Taraji P. Henson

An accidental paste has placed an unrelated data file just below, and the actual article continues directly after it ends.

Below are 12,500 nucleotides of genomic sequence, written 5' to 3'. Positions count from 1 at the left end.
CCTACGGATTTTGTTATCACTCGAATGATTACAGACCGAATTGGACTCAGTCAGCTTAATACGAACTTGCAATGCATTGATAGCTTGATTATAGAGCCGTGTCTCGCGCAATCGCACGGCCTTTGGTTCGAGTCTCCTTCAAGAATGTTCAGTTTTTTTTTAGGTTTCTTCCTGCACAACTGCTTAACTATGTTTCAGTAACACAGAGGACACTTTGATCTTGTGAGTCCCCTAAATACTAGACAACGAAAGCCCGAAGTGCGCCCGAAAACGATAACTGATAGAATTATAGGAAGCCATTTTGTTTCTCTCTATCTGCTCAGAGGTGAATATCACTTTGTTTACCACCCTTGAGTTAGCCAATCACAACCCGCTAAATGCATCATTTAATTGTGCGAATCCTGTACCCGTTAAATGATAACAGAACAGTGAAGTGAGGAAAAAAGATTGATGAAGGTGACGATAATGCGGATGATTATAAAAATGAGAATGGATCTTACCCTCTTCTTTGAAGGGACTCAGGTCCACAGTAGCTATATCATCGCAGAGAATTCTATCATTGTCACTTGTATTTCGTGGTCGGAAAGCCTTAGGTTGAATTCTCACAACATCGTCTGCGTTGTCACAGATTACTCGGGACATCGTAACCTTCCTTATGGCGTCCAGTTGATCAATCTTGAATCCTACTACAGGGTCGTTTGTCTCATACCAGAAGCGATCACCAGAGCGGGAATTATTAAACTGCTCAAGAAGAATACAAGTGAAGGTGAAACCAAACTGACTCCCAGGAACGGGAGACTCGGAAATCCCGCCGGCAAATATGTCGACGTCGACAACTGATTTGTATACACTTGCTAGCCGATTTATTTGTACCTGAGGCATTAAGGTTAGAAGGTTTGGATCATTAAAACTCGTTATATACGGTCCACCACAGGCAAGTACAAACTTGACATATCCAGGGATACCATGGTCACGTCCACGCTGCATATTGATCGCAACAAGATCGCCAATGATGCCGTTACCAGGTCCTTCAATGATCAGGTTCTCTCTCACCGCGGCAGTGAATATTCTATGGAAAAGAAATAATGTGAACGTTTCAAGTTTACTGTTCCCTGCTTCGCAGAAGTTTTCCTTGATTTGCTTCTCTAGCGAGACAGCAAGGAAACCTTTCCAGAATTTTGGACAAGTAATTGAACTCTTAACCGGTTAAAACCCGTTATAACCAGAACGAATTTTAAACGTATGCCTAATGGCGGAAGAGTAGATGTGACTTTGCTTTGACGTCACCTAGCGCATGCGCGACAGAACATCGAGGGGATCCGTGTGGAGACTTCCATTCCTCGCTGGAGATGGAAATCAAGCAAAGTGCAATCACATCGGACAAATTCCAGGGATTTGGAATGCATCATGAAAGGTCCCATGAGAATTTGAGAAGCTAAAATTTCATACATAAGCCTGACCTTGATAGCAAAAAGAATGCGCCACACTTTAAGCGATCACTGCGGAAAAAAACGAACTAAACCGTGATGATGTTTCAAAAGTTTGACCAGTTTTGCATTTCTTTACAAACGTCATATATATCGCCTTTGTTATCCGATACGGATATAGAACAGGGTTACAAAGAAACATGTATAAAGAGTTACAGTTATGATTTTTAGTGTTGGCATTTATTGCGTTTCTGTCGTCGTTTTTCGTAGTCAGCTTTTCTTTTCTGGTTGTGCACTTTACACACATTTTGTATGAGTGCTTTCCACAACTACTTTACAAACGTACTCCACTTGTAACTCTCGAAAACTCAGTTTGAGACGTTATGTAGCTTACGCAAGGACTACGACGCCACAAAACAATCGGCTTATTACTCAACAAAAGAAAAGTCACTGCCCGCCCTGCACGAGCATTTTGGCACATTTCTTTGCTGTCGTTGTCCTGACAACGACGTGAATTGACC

A movie that advertises itself as a Blaxploitation throwback, via its catchy title (I think the titular song played three times during this 90-minute flick.) and stylish poster, would be forgiven its other flaws were it created with even the smallest bit of nostalgic style. Instead, Taraji P. Henson does some work as a generic super-hitman embroiled in a personal and professional war over a poor kid (the likable Jahi Di'Allo Winston) she orphaned during a hit the year before. London Has Fallen director Babak Najafi may have turned in one of the most noticeably poor directing jobs of the year. The performers, outside of Henson, struggle; Danny Glover seems less to be playing a character than appearing as himself. Proud Mary really needs a strong antagonist, but it kills off its best candidates, Xander Berkeley and Neal McDonough, way too early. However, Mary is not that strong of a protagonist; most of her strength comes directly from Henson, who gives way more than this paycheck flick deserves. Proud Mary better not be too proud to beg for the cable television audience it will soon command, and most of them will probably be changing the channel at the first commercial break.